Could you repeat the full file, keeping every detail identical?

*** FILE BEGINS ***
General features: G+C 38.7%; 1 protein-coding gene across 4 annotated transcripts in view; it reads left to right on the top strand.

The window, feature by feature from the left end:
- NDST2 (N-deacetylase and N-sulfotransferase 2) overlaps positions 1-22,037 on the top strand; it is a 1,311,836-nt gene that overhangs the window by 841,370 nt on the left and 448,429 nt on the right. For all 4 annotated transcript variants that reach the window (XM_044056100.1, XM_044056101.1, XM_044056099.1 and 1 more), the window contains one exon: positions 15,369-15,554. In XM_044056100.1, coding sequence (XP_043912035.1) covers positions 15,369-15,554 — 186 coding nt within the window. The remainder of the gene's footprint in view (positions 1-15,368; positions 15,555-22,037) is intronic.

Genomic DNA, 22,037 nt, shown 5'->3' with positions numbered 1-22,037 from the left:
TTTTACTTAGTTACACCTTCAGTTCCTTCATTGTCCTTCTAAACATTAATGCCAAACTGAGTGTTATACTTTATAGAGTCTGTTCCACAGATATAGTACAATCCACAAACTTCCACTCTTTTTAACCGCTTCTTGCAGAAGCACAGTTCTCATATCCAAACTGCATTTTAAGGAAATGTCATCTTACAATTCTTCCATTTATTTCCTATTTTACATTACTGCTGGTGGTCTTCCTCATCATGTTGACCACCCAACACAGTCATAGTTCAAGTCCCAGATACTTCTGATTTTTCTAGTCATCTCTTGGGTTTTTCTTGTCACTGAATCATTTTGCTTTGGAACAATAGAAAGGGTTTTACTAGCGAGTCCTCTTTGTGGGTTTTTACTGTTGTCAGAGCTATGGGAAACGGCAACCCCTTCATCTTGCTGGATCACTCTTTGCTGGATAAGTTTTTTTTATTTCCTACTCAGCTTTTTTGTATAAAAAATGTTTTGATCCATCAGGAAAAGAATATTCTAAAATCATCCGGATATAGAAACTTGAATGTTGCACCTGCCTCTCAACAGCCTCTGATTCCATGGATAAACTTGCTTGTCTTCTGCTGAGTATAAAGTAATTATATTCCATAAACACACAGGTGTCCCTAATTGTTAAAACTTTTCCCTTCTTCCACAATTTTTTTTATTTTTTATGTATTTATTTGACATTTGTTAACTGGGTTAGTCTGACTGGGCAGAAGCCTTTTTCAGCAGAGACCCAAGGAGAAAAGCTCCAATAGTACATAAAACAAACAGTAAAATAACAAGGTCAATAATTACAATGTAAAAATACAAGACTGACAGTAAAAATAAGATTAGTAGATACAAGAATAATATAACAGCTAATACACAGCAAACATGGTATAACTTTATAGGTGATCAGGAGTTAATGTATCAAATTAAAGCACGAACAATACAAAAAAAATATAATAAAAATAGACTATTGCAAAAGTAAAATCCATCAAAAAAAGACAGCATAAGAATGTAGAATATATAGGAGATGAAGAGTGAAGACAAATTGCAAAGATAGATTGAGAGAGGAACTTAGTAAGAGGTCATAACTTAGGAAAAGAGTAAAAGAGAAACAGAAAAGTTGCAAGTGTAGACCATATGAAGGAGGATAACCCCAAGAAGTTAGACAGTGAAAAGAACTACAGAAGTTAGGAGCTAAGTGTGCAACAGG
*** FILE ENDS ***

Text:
General features: G+C 38.7%; 1 protein-coding gene across 4 annotated transcripts in view; it reads left to right on the top strand.

The window, feature by feature from the left end:
- NDST2 (N-deacetylase and N-sulfotransferase 2) overlaps positions 1-22,037 on the top strand; it is a 1,311,836-nt gene that overhangs the window by 841,370 nt on the left and 448,429 nt on the right. For all 4 annotated transcript variants that reach the window (XM_044056100.1, XM_044056101.1, XM_044056099.1 and 1 more), the window contains one exon: positions 15,369-15,554. In XM_044056100.1, coding sequence (XP_043912035.1) covers positions 15,369-15,554 — 186 coding nt within the window. The remainder of the gene's footprint in view (positions 1-15,368; positions 15,555-22,037) is intronic.

Genomic DNA, 22,037 nt, shown 5'->3' with positions numbered 1-22,037 from the left:
TTTTACTTAGTTACACCTTCAGTTCCTTCATTGTCCTTCTAAACATTAATGCCAAACTGAGTGTTATACTTTATAGAGTCTGTTCCACAGATATAGTACAATCCACAAACTTCCACTCTTTTTAACCGCTTCTTGCAGAAGCACAGTTCTCATATCCAAACTGCATTTTAAGGAAATGTCATCTTACAATTCTTCCATTTATTTCCTATTTTACATTACTGCTGGTGGTCTTCCTCATCATGTTGACCACCCAACACAGTCATAGTTCAAGTCCCAGATACTTCTGATTTTTCTAGTCATCTCTTGGGTTTTTCTTGTCACTGAATCATTTTGCTTTGGAACAATAGAAAGGGTTTTACTAGCGAGTCCTCTTTGTGGGTTTTTACTGTTGTCAGAGCTATGGGAAACGGCAACCCCTTCATCTTGCTGGATCACTCTTTGCTGGATAAGTTTTTTTTATTTCCTACTCAGCTTTTTTGTATAAAAAATGTTTTGATCCATCAGGAAAAGAATATTCTAAAATCATCCGGATATAGAAACTTGAATGTTGCACCTGCCTCTCAACAGCCTCTGATTCCATGGATAAACTTGCTTGTCTTCTGCTGAGTATAAAGTAATTATATTCCATAAACACACAGGTGTCCCTAATTGTTAAAACTTTTCCCTTCTTCCACAATTTTTTTTATTTTTTATGTATTTATTTGACATTTGTTAACTGGGTTAGTCTGACTGGGCAGAAGCCTTTTTCAGCAGAGACCCAAGGAGAAAAGCTCCAATAGTACATAAAACAAACAGTAAAATAACAAGGTCAATAATTACAATGTAAAAATACAAGACTGACAGTAAAAATAAGATTAGTAGATACAAGAATAATATAACAGCTAATACACAGCAAACATGGTATAACTTTATAGGTGATCAGGAGTTAATGTATCAAATTAAAGCACGAACAATACAAAAAAAATATAATAAAAATAGACTATTGCAAAAGTAAAATCCATCAAAAAAAGACAGCATAAGAATGTAGAATATATAGGAGATGAAGAGTGAAGACAAATTGCAAAGATAGATTGAGAGAGGAACTTAGTAAGAGGTCATAACTTAGGAAAAGAGTAAAAGAGAAACAGAAAAGTTGCAAGTGTAGACCATATGAAGGAGGATAACCCCAAGAAGTTAGACAGTGAAAAGAACTACAGAAGTTAGGAGCTAAGTGTGCAACAGG